Nigeria’s rising debt combined with its weak spending and the difficulty in raising extra tax revenues means it faces a fiscal policy trilemma.
Africa’s biggest economy’s debt to GDP ratio at 33 percent is lower when compared to emerging peers like Egypt (90.2 percent), South Africa (80.3 percent), Ghana (78 percent) and Ethiopia (59 percent).
However, this only masks deeper problems like its debt-servicing ratio of 87 percent.
According to the latest National Development Update by the World Bank, the cost of debt servicing is a concern as it is potentially crowding out public investment and critical service delivery spending.
The bank also noted that while Nigeria’s debt to GDP is sustainable, it is rising quickly and without a policy change is expected to reach 40 percent of GDP by 2025.
The debt-GDP ratio compares Nigeria’s debt to its GDP, while the debt-servicing ratio compares Nigeria’s debt interest payments to how much the government earns in revenues.
While Nigeria’s public debt continues to surge, spending needs are also growing.
With 14 million out-of-school children, Nigeria’s deteriorating educational system needs more financing. The country also needs to spend more on health, defence and infrastructures.
With the huge spending needs, raising additional revenue through taxes or other sources has also been challenging for the government.
The International Monetary Fund (IMF) recently said Nigeria would need to increase its value added tax (VAT) to at least 10 percent by 2022 and 15 percent by 2025 to boost revenues.
The Nigerian government in a bid to boost tax revenue had raised the VAT from five percent to 7.5 percent in the first quarter of 2020, still one of the lowest in the world, but experts say that Nigeria should not raise the tax rate.
“While tax rates are relatively low in Nigeria, it is simply not an excuse to keep increasing taxes. Take the case of Norway for example. Its tax-to-GDP ratio is 39 percent. Singapore’s tax-to-GDP ratio is 13.2 percent. And Nigeria’s tax-to-GDP is 6.1 percent. It is easy to make the comparison and say Nigeria needs to raise its taxes to similar levels as in Norway or Singapore,” Akinwumi Adesina, president of African Development Bank said recently.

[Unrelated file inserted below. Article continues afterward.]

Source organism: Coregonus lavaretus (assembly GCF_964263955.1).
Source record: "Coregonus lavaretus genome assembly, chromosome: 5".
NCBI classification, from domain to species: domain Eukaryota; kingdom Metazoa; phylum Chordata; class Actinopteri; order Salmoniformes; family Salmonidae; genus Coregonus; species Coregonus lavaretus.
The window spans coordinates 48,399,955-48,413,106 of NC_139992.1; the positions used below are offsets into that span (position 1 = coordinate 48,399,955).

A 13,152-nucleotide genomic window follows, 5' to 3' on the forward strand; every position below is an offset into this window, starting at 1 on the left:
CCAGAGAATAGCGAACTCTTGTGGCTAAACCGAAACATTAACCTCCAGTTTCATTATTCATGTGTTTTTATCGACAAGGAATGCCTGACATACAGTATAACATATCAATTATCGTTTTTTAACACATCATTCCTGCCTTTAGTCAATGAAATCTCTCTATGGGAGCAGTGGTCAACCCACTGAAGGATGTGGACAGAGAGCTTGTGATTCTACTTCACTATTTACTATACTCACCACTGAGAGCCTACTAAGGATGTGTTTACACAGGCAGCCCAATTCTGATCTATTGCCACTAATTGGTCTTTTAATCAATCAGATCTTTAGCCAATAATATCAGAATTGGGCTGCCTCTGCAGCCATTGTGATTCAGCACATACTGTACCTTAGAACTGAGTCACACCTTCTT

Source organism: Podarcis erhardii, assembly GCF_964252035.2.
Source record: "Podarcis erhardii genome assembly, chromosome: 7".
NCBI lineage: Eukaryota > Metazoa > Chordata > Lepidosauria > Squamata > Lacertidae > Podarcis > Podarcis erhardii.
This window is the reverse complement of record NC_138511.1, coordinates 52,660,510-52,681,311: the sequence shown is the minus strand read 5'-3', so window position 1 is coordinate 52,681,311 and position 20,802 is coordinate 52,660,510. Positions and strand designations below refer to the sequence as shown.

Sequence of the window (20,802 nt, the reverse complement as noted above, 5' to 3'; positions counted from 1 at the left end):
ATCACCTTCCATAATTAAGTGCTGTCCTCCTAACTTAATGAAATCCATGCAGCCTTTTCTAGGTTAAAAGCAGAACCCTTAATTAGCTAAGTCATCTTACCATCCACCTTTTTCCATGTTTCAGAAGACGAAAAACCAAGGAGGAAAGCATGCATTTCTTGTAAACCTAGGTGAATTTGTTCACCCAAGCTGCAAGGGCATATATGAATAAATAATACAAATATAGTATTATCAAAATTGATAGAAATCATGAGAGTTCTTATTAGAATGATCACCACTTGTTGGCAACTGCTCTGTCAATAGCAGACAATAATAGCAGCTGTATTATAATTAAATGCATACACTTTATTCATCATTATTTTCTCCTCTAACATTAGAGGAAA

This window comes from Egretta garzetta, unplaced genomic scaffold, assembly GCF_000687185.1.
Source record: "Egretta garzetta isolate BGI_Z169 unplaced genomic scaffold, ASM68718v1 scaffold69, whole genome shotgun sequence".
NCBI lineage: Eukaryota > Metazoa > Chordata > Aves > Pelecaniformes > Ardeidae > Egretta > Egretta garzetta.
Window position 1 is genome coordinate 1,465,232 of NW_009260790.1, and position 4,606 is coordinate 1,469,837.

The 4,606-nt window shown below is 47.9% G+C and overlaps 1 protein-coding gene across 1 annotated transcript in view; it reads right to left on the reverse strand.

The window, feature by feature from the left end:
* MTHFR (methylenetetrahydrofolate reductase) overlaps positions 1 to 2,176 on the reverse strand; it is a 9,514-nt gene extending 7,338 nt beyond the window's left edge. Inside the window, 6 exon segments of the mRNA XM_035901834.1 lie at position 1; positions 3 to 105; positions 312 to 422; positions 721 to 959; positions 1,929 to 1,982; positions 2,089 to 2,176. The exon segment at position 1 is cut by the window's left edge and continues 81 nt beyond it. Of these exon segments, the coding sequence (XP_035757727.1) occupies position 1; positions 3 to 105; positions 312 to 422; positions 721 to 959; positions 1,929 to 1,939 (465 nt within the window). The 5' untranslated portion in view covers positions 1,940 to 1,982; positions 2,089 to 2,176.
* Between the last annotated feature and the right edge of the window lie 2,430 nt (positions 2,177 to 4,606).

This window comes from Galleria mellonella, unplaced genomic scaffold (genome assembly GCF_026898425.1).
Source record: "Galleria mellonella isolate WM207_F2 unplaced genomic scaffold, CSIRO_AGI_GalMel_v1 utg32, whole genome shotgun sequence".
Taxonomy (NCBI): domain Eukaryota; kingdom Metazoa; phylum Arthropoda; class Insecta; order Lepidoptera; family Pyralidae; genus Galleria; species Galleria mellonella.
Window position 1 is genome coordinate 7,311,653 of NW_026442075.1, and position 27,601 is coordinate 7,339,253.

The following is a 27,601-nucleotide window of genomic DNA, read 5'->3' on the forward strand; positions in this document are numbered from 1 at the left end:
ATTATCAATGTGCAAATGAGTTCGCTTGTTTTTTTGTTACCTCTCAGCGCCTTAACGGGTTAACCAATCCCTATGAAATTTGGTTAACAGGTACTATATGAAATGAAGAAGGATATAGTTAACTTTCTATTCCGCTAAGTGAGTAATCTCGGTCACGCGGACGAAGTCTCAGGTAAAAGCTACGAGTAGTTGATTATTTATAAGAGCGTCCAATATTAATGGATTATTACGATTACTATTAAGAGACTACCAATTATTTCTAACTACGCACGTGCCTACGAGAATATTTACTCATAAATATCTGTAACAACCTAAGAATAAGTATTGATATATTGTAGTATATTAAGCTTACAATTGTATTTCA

“But also consider the following: In Norway, education is free through university. In Singapore, a country that had only one-third of Nigeria’s per capita income at its independence in 1965, today has 100 percent access to electricity and 100 percent access to water,” Adesina said.
“People sink their private boreholes to get water, generate their own electricity oftentimes with diesel, build roads to their neighbourhoods and provide security services themselves,” he said.
The economy has failed to grow fast enough to accommodate its bulging population since 2015, according to data by the National Bureau of Statistics (NBS), an indication that Nigerians are poorer.
To address the trilemma, the IMF has said external assistance can help ease the trade-offs.
In August 2021, the IMF implemented the largest Special drawing rights (SDRs) allocation in history at $650 billion, of which Nigeria will get $3.35 billion. This will help boost reserves and create more budgetary space, assisting governments to reduce their debt burden.
The SDRs are a basket of currencies (the US dollar, Euro, Chinese Yuan, Japanese Yen, and the British Pound) which a member country can potentially claim. SDRs effectively provide a country with liquidity. More importantly, liquidity in a stronger currency.
According to the World Bank forecast, due to deteriorating revenues, Nigeria’s fiscal deficit is now projected to reach 5.7 percent of GDP by the end of 2021, its highest level in over a decade.